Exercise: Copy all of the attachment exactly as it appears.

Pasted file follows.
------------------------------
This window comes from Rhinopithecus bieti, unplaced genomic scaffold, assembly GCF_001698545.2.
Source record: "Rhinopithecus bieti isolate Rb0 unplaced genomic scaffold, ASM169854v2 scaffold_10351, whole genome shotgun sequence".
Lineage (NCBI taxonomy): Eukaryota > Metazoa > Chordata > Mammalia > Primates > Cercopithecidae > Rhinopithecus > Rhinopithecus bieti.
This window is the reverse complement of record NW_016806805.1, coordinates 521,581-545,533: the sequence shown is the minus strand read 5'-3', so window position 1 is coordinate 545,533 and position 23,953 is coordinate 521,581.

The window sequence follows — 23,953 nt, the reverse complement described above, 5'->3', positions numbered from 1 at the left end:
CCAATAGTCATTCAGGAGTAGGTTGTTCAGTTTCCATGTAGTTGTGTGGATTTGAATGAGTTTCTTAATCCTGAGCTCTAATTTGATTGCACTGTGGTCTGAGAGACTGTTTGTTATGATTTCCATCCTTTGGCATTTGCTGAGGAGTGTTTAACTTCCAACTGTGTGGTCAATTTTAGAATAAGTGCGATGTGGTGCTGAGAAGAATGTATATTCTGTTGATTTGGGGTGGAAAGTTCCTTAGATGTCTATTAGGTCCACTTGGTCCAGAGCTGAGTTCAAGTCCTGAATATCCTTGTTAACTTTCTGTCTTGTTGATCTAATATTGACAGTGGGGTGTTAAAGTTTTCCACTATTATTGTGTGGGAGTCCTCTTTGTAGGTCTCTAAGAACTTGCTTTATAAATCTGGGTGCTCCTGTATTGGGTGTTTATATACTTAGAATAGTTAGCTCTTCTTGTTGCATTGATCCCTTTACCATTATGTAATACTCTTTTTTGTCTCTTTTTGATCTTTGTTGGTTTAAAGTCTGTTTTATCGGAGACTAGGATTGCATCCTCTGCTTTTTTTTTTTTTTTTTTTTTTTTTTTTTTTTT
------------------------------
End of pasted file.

This window comes from Rhinopithecus bieti, unplaced genomic scaffold, assembly GCF_001698545.2.
Source record: "Rhinopithecus bieti isolate Rb0 unplaced genomic scaffold, ASM169854v2 scaffold_10351, whole genome shotgun sequence".
Lineage (NCBI taxonomy): Eukaryota > Metazoa > Chordata > Mammalia > Primates > Cercopithecidae > Rhinopithecus > Rhinopithecus bieti.
This window is the reverse complement of record NW_016806805.1, coordinates 521,581-545,533: the sequence shown is the minus strand read 5'-3', so window position 1 is coordinate 545,533 and position 23,953 is coordinate 521,581.

The window sequence follows — 23,953 nt, the reverse complement described above, 5'->3', positions numbered from 1 at the left end:
CCAATAGTCATTCAGGAGTAGGTTGTTCAGTTTCCATGTAGTTGTGTGGATTTGAATGAGTTTCTTAATCCTGAGCTCTAATTTGATTGCACTGTGGTCTGAGAGACTGTTTGTTATGATTTCCATCCTTTGGCATTTGCTGAGGAGTGTTTAACTTCCAACTGTGTGGTCAATTTTAGAATAAGTGCGATGTGGTGCTGAGAAGAATGTATATTCTGTTGATTTGGGGTGGAAAGTTCCTTAGATGTCTATTAGGTCCACTTGGTCCAGAGCTGAGTTCAAGTCCTGAATATCCTTGTTAACTTTCTGTCTTGTTGATCTAATATTGACAGTGGGGTGTTAAAGTTTTCCACTATTATTGTGTGGGAGTCCTCTTTGTAGGTCTCTAAGAACTTGCTTTATAAATCTGGGTGCTCCTGTATTGGGTGTTTATATACTTAGAATAGTTAGCTCTTCTTGTTGCATTGATCCCTTTACCATTATGTAATACTCTTTTTTGTCTCTTTTTGATCTTTGTTGGTTTAAAGTCTGTTTTATCGGAGACTAGGATTGCATCCTCTGCTTTTTTTTTTTTTTTTTTTTTTTTTTTTTTTTT